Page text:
Scientists and satellites hold vigil on a newborn lake in Hunza
By Natasha Vizcarra
A nervous sense of humor greets travelers at the highest and most scenic road in the world. Hand-painted signs saying, “Relax, slide area ends” dot sections of the Karakoram Highway along the Hunza River in northern Pakistan. Landslides are commonplace here. But on January 4, 2010, a massive rockslide buried part of a village and blocked the river’s flow. Boulders, rocks, and debris tumbled down the mountainside that day, killing twenty people and damming the river until it swelled and swallowed more communities. In months, the plugged-up river would submerge eleven miles of the Karakoram Highway, turning a thriving region buzzing with trade from the Chinese border into scattered clumps of unconnected villages.
A man stands in the middle of the Karakoram Highway while rocks tumble down into the Hunza River in Pakistan’s Gojal region. The rockslide dammed the river and created Lake Gojal, which submerged eleven miles of the Karakoram Highway and isolated several villages. Photo: Courtesy I. Ali Shimshal/Pamir Times)
When hydrologist Jeffrey Kargel of the University of Arizona saw news footage of the rockslide, he had a hunch the flooded river could swell into a lake. He asked geologist Gregory Leonard to check recent satellite images of the area. “Sure enough, there was a lake forming behind the rockslide dam,” said Leonard, Kargel’s colleague at the University of Arizona. “It’s always startling to see the first images of these kinds of things.” Something else worried Kargel. Three huge glaciers, including the thirty-five-mile long Batura Glacier, are perched on the mountains above the flooded villages. In spring, those glaciers would start gushing melt water down into the new lake. Kargel said, “If the rockslide dam overflowed and burst, more people downstream would be in harm’s way.” Kargel studies glaciers and the hazards for communities living near them. He had the tools to figure out when the new Lake Gojal would overflow. But he and Leonard had to do it fast, if the information was to be of any help.
In many ways, the birth of Lake Gojal was not a surprise. The Hunza River, from which it spawned, sits deep in a mountain valley with extremely steep slopes. “Masses of loose glacial sediment mantle some of these slopes,” Kargel said. The loose gravel, steep slopes, and the water that starts trickling down every spring from the Batura, Pasu, and Ghulkin glaciers have made the region notoriously vulnerable to rockslides and floods. While geologists have found evidence of rockslides that date back to the 1800s, the January 2010 rockslide that thundered into Hunza and snuffed out Attabad village was larger than usual, and finally succeeded in completely cutting off the river. It also cut off the rest of the world. Locals struggled to escape the area, and rescue workers toiled to haul aid and supplies to the isolated villages. With efforts focused on emergency response and disaster preparedness, Kargel and Leonard searched for reports on the new lake in the media and from colleagues.
In Arizona, the two researchers decided to make a virtual three-dimensional model of the blocked valley and the lake that was growing inside the valley to determine when water would overflow the dam. They had to figure out how much water was already in it, and how much more was expected to flow into it once the nearby glaciers started sending melt water in the spring. “It’s like creating a bathtub model of the shape of this valley and the dam itself,” Leonard said. To create the model, they relied on data extracted from the Advanced Spaceborne Thermal Emission and Reflection Radiometer (ASTER) Global Digital Elevation Model (GDEM). They also analyzed a sequence of satellite images taken by the ASTER and Advanced Land Imager (ALI) instruments. The satellite images revealed the lake’s growth and its submergence of the Karakoram Highway and several villages, and how the land around the area had changed before and after the rockslide.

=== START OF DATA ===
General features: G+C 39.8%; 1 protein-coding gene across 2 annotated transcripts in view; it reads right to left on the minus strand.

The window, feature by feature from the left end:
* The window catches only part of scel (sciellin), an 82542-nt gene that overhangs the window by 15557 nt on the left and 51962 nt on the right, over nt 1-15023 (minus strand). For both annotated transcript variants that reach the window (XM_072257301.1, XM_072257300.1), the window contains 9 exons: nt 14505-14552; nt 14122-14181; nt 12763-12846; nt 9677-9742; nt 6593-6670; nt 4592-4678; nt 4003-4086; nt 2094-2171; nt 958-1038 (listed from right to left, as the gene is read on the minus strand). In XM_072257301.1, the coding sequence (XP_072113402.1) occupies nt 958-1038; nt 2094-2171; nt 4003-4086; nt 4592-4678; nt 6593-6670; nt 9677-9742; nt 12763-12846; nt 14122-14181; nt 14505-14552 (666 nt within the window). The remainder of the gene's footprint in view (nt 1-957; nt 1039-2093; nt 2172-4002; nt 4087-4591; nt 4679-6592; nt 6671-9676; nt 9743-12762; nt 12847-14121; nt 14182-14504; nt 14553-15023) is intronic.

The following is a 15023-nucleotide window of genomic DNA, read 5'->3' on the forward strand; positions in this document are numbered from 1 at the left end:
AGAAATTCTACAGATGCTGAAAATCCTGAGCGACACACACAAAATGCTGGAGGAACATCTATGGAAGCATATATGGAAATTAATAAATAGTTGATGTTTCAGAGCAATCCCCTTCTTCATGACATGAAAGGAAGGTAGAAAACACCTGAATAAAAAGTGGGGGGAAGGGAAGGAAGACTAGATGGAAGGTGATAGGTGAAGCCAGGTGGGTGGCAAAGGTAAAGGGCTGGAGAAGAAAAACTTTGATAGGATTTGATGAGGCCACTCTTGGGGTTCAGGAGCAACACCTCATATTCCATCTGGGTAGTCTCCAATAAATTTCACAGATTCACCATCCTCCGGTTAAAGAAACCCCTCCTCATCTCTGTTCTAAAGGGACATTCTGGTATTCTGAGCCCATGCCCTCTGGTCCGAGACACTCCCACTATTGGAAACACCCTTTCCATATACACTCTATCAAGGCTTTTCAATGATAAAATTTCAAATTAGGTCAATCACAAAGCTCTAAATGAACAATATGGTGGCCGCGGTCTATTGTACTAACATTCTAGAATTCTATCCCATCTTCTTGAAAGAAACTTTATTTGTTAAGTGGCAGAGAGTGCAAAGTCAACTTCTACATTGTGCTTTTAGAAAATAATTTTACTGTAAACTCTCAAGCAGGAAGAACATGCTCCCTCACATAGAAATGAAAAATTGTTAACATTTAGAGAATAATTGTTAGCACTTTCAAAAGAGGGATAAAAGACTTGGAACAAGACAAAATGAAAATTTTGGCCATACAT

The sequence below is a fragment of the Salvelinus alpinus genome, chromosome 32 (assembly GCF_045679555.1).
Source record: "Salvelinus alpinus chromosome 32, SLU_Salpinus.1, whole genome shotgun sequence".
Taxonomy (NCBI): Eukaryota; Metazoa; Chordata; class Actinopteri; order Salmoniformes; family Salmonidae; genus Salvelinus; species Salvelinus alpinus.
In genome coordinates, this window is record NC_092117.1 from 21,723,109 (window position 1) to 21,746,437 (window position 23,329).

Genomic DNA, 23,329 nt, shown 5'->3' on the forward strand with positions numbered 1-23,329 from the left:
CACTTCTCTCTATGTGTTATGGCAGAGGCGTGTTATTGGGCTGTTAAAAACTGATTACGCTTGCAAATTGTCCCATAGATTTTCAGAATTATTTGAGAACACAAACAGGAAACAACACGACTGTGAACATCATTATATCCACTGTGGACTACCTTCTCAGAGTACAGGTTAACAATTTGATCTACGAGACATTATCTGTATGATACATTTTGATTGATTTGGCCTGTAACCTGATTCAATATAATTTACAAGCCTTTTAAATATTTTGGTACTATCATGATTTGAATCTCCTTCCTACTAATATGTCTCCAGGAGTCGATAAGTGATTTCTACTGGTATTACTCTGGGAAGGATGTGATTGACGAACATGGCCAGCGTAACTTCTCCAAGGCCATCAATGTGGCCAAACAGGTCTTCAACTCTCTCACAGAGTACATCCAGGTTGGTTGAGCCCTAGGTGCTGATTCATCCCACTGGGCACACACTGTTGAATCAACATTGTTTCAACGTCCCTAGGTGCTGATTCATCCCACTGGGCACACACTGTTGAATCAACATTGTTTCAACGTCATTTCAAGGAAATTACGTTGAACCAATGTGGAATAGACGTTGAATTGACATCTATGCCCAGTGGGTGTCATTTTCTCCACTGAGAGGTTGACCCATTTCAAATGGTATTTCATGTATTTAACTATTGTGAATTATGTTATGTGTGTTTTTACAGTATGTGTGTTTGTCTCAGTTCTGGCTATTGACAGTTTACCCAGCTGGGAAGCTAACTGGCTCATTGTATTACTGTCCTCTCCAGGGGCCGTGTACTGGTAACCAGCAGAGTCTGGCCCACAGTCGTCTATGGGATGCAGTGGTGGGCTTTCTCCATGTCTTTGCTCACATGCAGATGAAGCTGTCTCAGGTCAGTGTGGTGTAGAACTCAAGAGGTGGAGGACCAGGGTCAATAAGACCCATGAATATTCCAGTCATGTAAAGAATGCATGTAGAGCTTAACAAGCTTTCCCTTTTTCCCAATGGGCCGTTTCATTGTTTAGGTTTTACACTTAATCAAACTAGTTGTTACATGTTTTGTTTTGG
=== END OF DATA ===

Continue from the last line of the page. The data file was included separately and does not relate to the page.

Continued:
A swelling lake
Travelers and locals cram into boats and ferries for the two-hour crossing of Lake Gojal. The snow-capped, jagged peaks of Mount Tupopdan are seen in the background. (Courtesy M. Pearson/ShelterBox)
They now knew what the shape of the tub looked like; the next challenge was to gauge how much water was flowing into it. Kargel found a thirty-year record of the Hunza River’s rate of flow. “That data set was really crucial,” he said. With it, they could estimate how much water was flowing into the lake, and how the lake would evolve. To identify the sources of glacier melt water above the valley, they used images from the Global Land Ice Measurements from Space (GLIMS) project. But they still needed to confirm some of the river flow and satellite data with field observations. Geoscientist Jean Schneider was already at Lake Gojal, working as a consultant for Pakistan’s National Disaster Management Authority (NDMA). He described what kind of rocks and soil had tumbled from the mountainside, measured everything that he could, and sent photographs. “Internet access was difficult in the region, so it was hard to get data to and from Jeffrey in the field,” said Schneider, who had to send the data from his office at the University of Vienna.
The researchers calculated that the lake’s volume was three to four times larger than what was being reported by the local media. They predicted on April 14, 2010, that the lake would overflow sometime from May 29 to June 1, and that there was a possibility that the rockslide dam would burst. “I was a little alarmed at the difference in our figures and what was being reported,” Kargel said. “So I approached the U.S. State Department’s Pakistan office, retired Pakistan military authorities who were still connected to the Pakistan NDMA, and I approached Focus Humanitarian Assistance Pakistan. These urgent warnings apparently did reach the authorities in the field and presumably were of some use in planning and preparations for a possible flood.”